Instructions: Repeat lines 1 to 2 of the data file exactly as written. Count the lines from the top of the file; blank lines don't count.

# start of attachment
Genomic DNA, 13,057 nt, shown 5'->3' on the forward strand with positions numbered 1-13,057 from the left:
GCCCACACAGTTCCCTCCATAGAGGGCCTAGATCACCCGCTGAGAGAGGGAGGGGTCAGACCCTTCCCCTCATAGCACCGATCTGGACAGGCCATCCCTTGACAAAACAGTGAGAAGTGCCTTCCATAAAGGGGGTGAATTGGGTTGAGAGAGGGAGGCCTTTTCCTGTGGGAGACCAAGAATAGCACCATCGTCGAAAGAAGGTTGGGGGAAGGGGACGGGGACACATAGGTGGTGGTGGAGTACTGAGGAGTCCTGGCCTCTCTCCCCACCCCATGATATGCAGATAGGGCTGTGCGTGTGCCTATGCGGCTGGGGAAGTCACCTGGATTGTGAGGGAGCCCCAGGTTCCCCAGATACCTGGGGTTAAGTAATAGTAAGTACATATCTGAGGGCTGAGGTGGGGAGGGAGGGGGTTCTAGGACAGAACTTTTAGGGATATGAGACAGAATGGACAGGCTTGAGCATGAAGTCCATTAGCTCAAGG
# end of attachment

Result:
Genomic DNA, 13,057 nt, shown 5'->3' on the forward strand with positions numbered 1-13,057 from the left:
GCCCACACAGTTCCCTCCATAGAGGGCCTAGATCACCCGCTGAGAGAGGGAGGGGTCAGACCCTTCCCCTCATAGCACCGATCTGGACAGGCCATCCCTTGACAAAACAGTGAGAAGTGCCTTCCATAAAGGGGGTGAATTGGGTTGAGAGAGGGAGGCCTTTTCCTGTGGGAGACCAAGAATAGCACCATCGTCGAAAGAAGGTTGGGGGAAGGGGACGGGGACACATAGGTGGTGGTGGAGTACTGAGGAGTCCTGGCCTCTCTCCCCACCCCATGATATGCAGATAGGGCTGTGCGTGTGCCTATGCGGCTGGGGAAGTCACCTGGATTGTGAGGGAGCCCCAGGTTCCCCAGATACCTGGGGTTAAGTAATAGTAAGTACATATCTGAGGGCTGAGGTGGGGAGGGAGGGGGTTCTAGGACAGAACTTTTAGGGATATGAGACAGAATGGACAGGCTTGAGCATGAAGTCCATTAGCTCAAGG